10 Ready-to-use Lesson Plans on the Sustainable Development Goals
The United Nations introduced the Sustainable Development Goals (SDG’s) in 2015 as a global plan to reduce poverty, protect nature and enable everyone to live in peace and prosperity. This short video introduces these 17 SDGs:
These 17 goals should be achieved by the year 2030. That’s just 10 years from now. To achieve the goals, countries, companies, and citizens should all work together, and share the responsibility to spread the word about them. It’s therefore crucial to introduce SDGs to students as well.
If you never heard of them before, it’s time to take action! Being aware of the challenges this world holds is the first step. That’s why I made some interactive and ready-to-use lesson plans about SDGs. Just copy the link and share the activities with your students.
10 Lesson activities on the SDG’s
Start with the video you just saw, and show it to your students. This way, your students immediately know what you’re talking about. From here, you can start digging your way through all the SDGs.
Let your students solve the jigsaw puzzle. When finished, give them a few minutes to check out all the SDGs.
This flashcards exercise gives your students a clearer view of what particular goals mean. Use this exercise to drill the goals so your students will never forget them. Of course, these are just the basics, and you can dig deeper on every goal. For example, what does it really mean to “Ensure sustainable management of water and sanitation for all.” What actions need to be taken in order to achieve this goal?
If you’re not a fan of flashcards, you can always use this hotspot image and let your students discover the true meaning of all the SDGs. Same content, different format.
5. Classroom discussion
Pull the SDGs in a classroom discussion. Gather around in a circle, and ask your students to find a small object that represents them. Put a bottle (or other tall object) in the middle of the circle, and staring bringing out the different sustainable development goals. Students now have to place their objects in the area before them. They can place it in front of their feet, or place it next to the bottle in the middle. They can also place it somewhere in between.
The place of their object defines the importance of the SDG for that particular student. The closer the object to the bottle in the middle, the more this goal means to them. Ask them why they feel this goal is more important than the other goals. Of course, these are all subjective opinions, so don’t judge your students for their opinions, but ask them to elaborate on their statement.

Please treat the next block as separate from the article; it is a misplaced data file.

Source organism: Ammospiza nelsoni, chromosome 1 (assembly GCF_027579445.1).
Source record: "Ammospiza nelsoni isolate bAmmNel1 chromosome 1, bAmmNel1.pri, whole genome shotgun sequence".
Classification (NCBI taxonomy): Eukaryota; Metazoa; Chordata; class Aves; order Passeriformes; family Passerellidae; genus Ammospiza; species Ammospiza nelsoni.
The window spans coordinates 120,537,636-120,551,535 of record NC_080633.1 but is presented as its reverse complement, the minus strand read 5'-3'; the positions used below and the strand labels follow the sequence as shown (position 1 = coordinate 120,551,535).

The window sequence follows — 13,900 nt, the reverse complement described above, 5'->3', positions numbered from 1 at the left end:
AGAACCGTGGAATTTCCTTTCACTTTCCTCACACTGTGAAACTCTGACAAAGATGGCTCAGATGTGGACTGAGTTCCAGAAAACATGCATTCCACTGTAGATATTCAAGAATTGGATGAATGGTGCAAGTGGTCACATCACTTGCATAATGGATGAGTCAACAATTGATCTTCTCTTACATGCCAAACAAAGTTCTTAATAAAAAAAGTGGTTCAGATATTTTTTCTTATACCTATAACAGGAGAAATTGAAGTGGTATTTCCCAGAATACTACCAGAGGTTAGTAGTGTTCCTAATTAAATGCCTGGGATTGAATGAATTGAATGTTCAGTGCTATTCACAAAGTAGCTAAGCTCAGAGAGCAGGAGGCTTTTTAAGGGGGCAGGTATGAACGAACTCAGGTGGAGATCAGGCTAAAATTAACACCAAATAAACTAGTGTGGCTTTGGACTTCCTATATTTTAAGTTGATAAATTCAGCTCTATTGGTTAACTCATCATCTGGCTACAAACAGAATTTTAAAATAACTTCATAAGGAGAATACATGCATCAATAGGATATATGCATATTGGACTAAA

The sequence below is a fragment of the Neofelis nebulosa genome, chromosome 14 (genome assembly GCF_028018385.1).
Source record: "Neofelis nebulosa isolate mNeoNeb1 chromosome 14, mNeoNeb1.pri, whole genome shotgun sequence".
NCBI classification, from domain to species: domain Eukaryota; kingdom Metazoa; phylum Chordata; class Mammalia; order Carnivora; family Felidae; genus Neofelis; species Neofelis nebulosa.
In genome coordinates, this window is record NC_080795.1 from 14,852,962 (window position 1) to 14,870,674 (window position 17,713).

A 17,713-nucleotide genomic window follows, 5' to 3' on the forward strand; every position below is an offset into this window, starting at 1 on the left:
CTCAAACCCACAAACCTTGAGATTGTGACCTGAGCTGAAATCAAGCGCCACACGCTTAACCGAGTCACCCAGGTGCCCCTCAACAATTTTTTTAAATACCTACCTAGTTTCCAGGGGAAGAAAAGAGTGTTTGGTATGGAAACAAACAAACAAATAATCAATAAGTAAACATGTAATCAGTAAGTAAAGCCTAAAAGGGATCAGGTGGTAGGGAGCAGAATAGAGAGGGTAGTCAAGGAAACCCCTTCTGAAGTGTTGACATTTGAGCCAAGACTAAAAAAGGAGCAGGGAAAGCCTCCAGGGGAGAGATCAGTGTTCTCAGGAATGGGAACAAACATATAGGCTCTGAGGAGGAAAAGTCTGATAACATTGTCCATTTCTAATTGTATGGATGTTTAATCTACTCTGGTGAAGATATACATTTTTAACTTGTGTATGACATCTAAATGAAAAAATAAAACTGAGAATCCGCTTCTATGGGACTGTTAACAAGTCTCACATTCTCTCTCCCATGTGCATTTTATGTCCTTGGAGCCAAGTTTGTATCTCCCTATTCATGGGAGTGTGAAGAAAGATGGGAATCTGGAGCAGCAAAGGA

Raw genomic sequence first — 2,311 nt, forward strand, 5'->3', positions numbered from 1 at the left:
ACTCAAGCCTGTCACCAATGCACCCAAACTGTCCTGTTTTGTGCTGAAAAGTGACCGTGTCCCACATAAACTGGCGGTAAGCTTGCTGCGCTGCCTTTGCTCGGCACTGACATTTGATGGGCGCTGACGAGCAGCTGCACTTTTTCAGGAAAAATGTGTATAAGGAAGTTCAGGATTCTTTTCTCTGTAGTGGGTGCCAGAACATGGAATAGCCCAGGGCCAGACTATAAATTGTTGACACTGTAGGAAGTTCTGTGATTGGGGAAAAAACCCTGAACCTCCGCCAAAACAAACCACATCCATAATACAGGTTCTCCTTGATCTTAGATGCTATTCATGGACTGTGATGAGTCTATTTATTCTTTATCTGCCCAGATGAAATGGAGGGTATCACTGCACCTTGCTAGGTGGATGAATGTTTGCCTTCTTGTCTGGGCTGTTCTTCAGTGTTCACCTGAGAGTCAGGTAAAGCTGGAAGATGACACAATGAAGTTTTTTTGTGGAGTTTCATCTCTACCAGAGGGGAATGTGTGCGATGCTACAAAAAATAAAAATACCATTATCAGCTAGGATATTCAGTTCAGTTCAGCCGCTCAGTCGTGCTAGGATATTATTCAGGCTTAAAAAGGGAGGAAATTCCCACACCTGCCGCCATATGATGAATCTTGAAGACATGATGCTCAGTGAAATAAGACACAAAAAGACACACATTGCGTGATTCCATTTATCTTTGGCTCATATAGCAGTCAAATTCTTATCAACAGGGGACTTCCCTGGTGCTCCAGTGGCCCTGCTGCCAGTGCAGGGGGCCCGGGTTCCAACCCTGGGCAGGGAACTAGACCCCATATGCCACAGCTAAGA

Go goals is a ready-to-use board game that helps children understand the Sustainable Development Goals, and how each of us can contribute to realizing the goals.
Unfortunately, as interesting and useful as this game may be, it requires a lot of paper and toner, since you need a kit for every group of students. That’s why I made a digital version of this game in the next resource instead.
This digital board game contains the same questions as the original paper board game. Just click on the little white circle to get the questions about a certain goal.
For yet another version of this game, check out the next resource.
8. Go Goals - Combined version
This version uses one set of original cards, and a digital randomness widget. In this version, you have to print the cards and arrange them according to the numbers. Students take their turn spinning the wheel and answer the question about a selected goal.
Finally, use this quiz to check your students’ knowledge about SDG’s.
When all your students succeed in the quiz, think about setting up your own project. Help to achieve one of the Sustainable Development Goals by taking action yourself! Check out how you and your students can help by just doing simple things. This checklist will make your students think about the decisions they make at home or in school. Stimulate them to step up and use their voice to empower their parents and family as well. Ask your students to tick off the steps they’ve already taken. Ask them to do it again at the end of this year.
That’s it! I really hope you can use these SDG lesson materials in your classroom. Of course, there are many more resources on teaching SDGs.
Božica Borbaš is a Croatian math teacher and an enthusiastic BookWidgets user.